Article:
A beautiful graph from a 1939 book on radio advertising.
Verifies yet again the correct picture of the Depression, which is almost always misstated by ShareValue commentators. The boom of the ’20s ran up beyond the realistic capacity of the economy. The collapse from ’29 to ’33 brought the economy down to where it should be, plus an overshoot in some areas. After that, things started to grow at a realistic pace again, thanks to FDR’s restoration of USEFUL WORK.
There’s a more important distinction inside this graph. In the ShareValue world we only discuss selling. When we analyze real estate or cars, we NEVER mention the majority of the population who buy things to USE. All of our talk is about SPECULATIVE INCREASE for selling. We do the same with bonds and stocks. In earlier decades people bought bonds and stocks solely for the interest or dividends. Both of these ‘appliances’ were meant to be USED AND ENJOYED, not SOLD. Now all of the discussion and math is about speculative sale value, which treats the LEAST USEFUL ‘appliances’ as the best. In a real economy, a bond with zero interest, like a car that doesn’t run, is worthless. In ShareValue, a bond with zero interest is the most valuable.
The graph clearly distinguishes sellable from non-sellable items. Cars are sellable, and in most cities cars were a luxury. Streetcars and commuter trains and buses were everywhere. Telephones were a fairly expensive luxury, so the people who couldn’t really afford a phone in the real economy gave it up.
Other items, radios, vacuums, irons and washers, were hard to sell and hard to give up. Obviously the book’s author was interested in the steady increase of radios.
The modern focus on INCREASE OF SALE PRICE factors out the REAL PURPOSE of buying and owning things. All of our economic stats intentionally reverse REAL VALUE.
Basic problem: When money creation happens automatically at the moment of making a LOAN, people who are attempting to run their lives and businesses by thrift, without borrowing, are completely ignored.
The money supply EXPLICITLY EXCLUDES REAL VALUE.
REAL VALUE comes from REAL LABOR. Turning raw materials and components into a useful product, or cultivating crops and livestock, or arranging and advertising products for easier purchase.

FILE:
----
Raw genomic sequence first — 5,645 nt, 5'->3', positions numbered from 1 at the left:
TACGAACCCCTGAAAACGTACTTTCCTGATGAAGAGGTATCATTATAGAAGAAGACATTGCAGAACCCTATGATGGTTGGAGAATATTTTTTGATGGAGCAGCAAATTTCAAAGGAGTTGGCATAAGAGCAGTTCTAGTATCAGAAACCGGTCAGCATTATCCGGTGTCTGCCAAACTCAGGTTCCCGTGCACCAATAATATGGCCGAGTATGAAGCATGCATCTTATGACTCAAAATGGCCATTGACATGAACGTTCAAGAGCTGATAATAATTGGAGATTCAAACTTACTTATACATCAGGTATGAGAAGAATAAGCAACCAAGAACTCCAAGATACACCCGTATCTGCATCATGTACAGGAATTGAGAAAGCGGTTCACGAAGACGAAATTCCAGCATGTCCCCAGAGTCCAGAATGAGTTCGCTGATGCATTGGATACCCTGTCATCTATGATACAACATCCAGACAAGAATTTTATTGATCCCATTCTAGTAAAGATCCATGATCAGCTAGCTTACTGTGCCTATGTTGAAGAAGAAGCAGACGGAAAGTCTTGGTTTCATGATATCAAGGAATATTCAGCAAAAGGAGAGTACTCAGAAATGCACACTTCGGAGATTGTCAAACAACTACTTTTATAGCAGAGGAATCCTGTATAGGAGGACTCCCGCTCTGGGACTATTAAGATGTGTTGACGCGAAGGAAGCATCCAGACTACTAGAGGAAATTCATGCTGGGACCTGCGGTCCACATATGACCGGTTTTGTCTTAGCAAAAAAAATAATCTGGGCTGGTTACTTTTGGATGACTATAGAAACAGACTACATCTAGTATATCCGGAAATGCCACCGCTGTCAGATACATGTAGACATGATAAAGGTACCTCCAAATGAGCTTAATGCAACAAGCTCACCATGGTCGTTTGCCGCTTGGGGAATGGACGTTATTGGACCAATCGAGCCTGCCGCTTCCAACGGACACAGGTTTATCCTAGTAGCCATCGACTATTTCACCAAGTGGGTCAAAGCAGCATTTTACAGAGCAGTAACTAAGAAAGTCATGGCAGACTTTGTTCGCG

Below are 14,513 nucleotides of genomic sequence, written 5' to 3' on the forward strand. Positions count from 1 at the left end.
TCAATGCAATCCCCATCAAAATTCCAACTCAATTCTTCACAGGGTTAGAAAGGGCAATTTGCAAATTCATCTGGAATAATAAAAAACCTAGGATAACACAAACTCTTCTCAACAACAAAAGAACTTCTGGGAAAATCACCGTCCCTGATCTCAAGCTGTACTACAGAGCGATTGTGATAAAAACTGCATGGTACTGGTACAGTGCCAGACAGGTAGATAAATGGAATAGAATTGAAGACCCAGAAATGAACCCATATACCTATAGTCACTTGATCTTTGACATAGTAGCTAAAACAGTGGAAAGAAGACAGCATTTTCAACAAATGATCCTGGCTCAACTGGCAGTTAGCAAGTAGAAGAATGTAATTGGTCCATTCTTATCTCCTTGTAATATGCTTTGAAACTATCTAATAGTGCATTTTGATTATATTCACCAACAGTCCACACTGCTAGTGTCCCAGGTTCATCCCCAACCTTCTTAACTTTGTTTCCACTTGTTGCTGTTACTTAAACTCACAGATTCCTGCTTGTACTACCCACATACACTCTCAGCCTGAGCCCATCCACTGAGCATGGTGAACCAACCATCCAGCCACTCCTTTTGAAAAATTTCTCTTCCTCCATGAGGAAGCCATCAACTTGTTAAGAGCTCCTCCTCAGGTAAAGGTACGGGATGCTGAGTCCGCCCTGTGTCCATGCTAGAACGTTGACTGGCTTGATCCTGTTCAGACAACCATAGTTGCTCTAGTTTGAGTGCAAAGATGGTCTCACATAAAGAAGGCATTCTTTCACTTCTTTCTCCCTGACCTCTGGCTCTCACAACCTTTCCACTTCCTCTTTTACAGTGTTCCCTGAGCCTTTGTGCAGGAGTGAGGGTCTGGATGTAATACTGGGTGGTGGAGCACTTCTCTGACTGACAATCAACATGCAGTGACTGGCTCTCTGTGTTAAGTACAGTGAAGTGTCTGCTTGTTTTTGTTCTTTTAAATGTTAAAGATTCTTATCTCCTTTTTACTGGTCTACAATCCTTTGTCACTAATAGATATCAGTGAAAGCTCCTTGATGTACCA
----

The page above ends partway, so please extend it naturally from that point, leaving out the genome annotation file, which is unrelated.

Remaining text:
Money creation at the point of lending doesn’t even begin to recognize any of these activities. A business that makes or sells things WITHOUT BORROWING FIRST is not recognized as creating value. In the Western system, EVERY loan, whether it goes toward real production or gambling or stock manipulation, is recognized as creating value.
The current system treats DESTROYED VALUE as an increase, and completely ignores CREATED VALUE. Perfectly backwards.
Before 1975 the distinction didn’t matter quite as much, because many loans went directly toward creating value. Building new factories, improving productivity, redecorating a store. Now that the vast majority of loans are strictly criminal, serving to MURDER real business and expand the already infinite fake “wealth” of the robber barons, the distinction matters.
The alternatives are Sharia and Soviet.
Sharia, when applied properly, should create money exactly when value increases. Unfortunately there is no proper Sharia in the current Muslim world. According to this article, modern sharia banks don’t create money differently, but do try to prohibit loans that serve speculation. Might achieve the same goal, but doesn’t solve the basic problem.
Unsurprisingly, the Soviet system AS ACTUALLY APPLIED got it right. From this clearly written article:
First, Gosbank had no discretion over the quantity of money. Its money-creation activity like its credit activity was entirely passive, arising as a byproduct of the production plan.
When a farm delivered its milk output, it would obtain a document from the cheese factory verifying that the latter had received its milk input. The document was then turned over to Gosbank, which credited the farm’s account according to the value of the milk delivered, and debited the cheese factory’s account by the same value.
Likewise, after the cheese was produced and shipped to the State food store, the cheese factory obtained a document verifying its delivery of cheese. Again, the document was turned over to Gosbank, which this time credited the cheese factory’s account and debited the store’s account. Finally, when households purchased the cheese with cash, the State store deposited its cash receipts with Gosbank and was given a credit of equal value.
With this simple example, we can see how every transfer of physical output from one location to another, and every bit of value added in production, was mirrored by an associated financial transfer through Gosbank.
I don’t know if Marx designed it this way, but this was the reality.
= = = = = END REPRINT.
Remembering what caused me to start thinking about this reversal. Around 2012, after tossing the TV, I gradually eliminated partisan talk radio. I ended up with the local ‘money talk’ radio station, which was lively enough for background noise but not egregiously political. Ray Lucia, the network’s chief talker, often discussed strategies of decumulating after retirement. Which assets should you sell first and which should you postpone? Lucia firmly recommended selling the most solid and reliable assets, like treasury bonds, FIRST. Keep the speculative crap because it’s “guaranteed to increase” way beyond the interest on the bonds. This struck me as crazy.